Stuart and I recently took a short break up to Leicester and Coventry. We wanted to pay our respects to Richard III in Leicester and also visit Coventry Cathedral, one of the few cathedrals we haven't visited yet. Travelling together is one of the things Stuart and I do best and love the most, and we made it a mission for ourselves 17 years ago to visit every cathedral in Britain. We're nearly there and Coventry Cathedral was one of the last on our list.
|We climbed the tower and looked down|
on the footprint of the old cathedral,
and also the new cathedral which rose
like a phoenix from the ashes of the blitz.
Coventry was bombed during WWII between the Augusts of 1940 and 1942, and the very worst of the blitz on this city, located in the heart of Britain, occurred 75 years ago last evening, the evening of November 14th, 1940. Very little of Coventry's city centre remained standing after the night of bombing, but outer walls and the tower of the cathedral stood amidst the rubble.
"They bombed in straight lines from east to west, and then they started from south to north." ~Alan Hartley, Coventry (witnessed the attack at the age of 16.)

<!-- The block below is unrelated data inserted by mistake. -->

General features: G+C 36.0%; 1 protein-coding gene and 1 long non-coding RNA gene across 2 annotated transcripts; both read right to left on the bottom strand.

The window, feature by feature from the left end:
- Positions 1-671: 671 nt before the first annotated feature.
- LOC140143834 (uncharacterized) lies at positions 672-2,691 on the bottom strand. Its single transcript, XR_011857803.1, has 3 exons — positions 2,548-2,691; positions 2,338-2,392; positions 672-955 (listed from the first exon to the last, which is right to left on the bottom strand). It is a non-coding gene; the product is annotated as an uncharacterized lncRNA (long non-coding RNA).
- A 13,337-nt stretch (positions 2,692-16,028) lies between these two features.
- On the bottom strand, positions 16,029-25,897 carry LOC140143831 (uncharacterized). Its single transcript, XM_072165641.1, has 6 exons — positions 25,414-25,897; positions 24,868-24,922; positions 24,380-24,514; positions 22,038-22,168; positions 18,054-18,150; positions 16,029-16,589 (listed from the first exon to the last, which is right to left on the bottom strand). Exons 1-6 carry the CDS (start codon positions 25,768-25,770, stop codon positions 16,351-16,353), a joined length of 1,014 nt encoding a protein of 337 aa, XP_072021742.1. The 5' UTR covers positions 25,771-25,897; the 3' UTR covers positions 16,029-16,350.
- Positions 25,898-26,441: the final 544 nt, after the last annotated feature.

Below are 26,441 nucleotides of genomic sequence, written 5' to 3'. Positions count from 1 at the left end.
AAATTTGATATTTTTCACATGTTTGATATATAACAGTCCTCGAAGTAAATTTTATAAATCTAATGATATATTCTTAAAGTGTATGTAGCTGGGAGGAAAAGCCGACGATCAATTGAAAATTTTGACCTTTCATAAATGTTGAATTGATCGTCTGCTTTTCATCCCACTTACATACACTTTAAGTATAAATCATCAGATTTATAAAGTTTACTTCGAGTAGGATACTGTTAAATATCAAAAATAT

|'St. Michael and the Devil', by Sir Jacob Epstein,|
looms over the entrance of the cathedral.
there is a field. I'll meet you there........
~Rumi, Persian Poet
|The Statue of Reconciliation, |
There can never be peace made with evil, but there can be peace made between people. There was no better example of that than the fact that Friday night's football match in the Paris stadium was between France and Germany--70 years almost to the day that German bombs fell on Coventry. Until the moment evil broke through, French and German people sat together in peace. Peace is possible in this world and my prayer today is, as it always is, let it begin with me.
have forgotten that we belong to each other.